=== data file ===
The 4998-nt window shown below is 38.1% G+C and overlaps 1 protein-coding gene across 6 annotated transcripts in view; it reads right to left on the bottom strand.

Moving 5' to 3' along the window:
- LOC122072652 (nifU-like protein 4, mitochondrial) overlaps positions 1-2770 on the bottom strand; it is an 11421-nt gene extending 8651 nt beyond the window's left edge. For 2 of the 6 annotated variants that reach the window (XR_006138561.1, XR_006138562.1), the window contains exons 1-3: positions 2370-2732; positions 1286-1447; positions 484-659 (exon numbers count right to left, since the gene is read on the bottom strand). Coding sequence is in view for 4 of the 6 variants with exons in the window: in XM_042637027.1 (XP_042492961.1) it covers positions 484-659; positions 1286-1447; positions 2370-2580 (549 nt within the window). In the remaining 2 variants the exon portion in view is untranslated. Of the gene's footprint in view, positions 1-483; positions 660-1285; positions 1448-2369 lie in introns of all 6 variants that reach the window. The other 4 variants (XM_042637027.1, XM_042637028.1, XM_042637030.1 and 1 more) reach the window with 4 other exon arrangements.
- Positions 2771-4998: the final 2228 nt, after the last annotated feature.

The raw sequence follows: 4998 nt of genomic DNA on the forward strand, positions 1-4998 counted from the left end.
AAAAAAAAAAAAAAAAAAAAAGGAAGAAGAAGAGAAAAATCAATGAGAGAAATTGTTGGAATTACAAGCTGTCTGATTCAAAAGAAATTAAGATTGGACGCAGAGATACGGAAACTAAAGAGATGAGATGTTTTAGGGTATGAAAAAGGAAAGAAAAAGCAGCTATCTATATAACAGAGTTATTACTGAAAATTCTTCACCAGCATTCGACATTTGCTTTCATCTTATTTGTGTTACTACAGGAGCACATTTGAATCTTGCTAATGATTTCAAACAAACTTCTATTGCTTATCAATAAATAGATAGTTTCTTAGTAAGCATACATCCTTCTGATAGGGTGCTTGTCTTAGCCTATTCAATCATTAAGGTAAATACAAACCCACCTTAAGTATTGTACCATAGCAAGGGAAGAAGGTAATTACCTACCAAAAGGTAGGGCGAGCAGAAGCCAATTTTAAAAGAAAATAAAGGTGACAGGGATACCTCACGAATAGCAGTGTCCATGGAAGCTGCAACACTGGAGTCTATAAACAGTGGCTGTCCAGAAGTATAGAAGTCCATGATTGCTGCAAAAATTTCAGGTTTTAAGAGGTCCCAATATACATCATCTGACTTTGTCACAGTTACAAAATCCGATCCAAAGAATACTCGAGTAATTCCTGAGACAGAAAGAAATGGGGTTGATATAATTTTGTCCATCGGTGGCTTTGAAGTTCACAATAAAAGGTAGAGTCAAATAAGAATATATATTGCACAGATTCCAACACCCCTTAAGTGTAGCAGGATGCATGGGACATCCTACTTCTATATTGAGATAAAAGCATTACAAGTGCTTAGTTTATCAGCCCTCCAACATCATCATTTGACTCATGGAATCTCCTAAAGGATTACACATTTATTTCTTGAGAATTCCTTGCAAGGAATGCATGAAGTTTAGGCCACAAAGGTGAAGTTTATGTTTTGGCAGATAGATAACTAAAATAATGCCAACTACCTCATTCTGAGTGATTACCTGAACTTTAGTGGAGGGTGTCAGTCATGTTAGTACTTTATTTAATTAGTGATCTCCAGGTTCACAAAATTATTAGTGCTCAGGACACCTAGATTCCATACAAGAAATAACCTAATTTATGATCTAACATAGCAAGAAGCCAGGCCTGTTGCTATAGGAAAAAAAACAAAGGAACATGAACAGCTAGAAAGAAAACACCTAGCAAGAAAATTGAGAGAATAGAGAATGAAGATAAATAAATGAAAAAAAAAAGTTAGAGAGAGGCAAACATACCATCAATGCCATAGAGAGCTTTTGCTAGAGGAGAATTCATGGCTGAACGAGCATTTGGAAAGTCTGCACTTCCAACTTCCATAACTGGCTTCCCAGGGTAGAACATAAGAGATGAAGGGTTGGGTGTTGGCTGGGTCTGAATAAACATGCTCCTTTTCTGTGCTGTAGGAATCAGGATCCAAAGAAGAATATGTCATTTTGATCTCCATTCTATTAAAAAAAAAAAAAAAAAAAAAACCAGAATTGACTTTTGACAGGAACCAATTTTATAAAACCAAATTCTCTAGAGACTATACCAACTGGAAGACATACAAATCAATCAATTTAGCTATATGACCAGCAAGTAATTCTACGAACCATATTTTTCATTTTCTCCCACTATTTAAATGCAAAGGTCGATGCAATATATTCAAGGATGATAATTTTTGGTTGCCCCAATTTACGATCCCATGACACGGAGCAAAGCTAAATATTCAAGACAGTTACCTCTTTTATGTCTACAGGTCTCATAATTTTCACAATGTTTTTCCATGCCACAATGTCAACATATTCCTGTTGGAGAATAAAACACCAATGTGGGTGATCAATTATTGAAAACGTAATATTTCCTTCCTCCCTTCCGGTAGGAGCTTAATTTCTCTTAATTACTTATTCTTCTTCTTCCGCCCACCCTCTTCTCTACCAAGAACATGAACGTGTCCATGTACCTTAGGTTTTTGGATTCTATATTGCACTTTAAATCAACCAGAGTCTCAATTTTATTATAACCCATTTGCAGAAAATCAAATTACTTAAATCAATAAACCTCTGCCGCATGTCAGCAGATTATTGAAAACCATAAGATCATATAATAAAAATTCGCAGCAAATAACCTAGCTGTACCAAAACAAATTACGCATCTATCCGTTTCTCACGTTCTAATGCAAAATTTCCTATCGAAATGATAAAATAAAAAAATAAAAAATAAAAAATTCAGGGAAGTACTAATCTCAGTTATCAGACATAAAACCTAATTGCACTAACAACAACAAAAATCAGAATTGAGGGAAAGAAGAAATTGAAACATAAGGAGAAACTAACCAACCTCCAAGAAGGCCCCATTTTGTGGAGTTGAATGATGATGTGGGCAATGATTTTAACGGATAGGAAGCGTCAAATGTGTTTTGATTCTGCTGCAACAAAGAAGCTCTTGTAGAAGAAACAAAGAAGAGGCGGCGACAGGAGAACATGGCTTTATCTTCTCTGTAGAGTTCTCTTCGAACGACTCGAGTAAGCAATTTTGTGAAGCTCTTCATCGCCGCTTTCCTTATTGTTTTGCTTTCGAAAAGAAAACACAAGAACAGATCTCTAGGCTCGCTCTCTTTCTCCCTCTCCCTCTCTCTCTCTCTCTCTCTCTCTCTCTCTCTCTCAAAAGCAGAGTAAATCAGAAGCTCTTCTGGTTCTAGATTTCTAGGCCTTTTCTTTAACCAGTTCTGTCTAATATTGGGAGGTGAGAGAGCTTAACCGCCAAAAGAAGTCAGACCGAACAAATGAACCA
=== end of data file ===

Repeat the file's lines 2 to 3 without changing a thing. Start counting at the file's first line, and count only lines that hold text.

Moving 5' to 3' along the window:
- LOC122072652 (nifU-like protein 4, mitochondrial) overlaps positions 1-2770 on the bottom strand; it is an 11421-nt gene extending 8651 nt beyond the window's left edge. For 2 of the 6 annotated variants that reach the window (XR_006138561.1, XR_006138562.1), the window contains exons 1-3: positions 2370-2732; positions 1286-1447; positions 484-659 (exon numbers count right to left, since the gene is read on the bottom strand). Coding sequence is in view for 4 of the 6 variants with exons in the window: in XM_042637027.1 (XP_042492961.1) it covers positions 484-659; positions 1286-1447; positions 2370-2580 (549 nt within the window). In the remaining 2 variants the exon portion in view is untranslated. Of the gene's footprint in view, positions 1-483; positions 660-1285; positions 1448-2369 lie in introns of all 6 variants that reach the window. The other 4 variants (XM_042637027.1, XM_042637028.1, XM_042637030.1 and 1 more) reach the window with 4 other exon arrangements.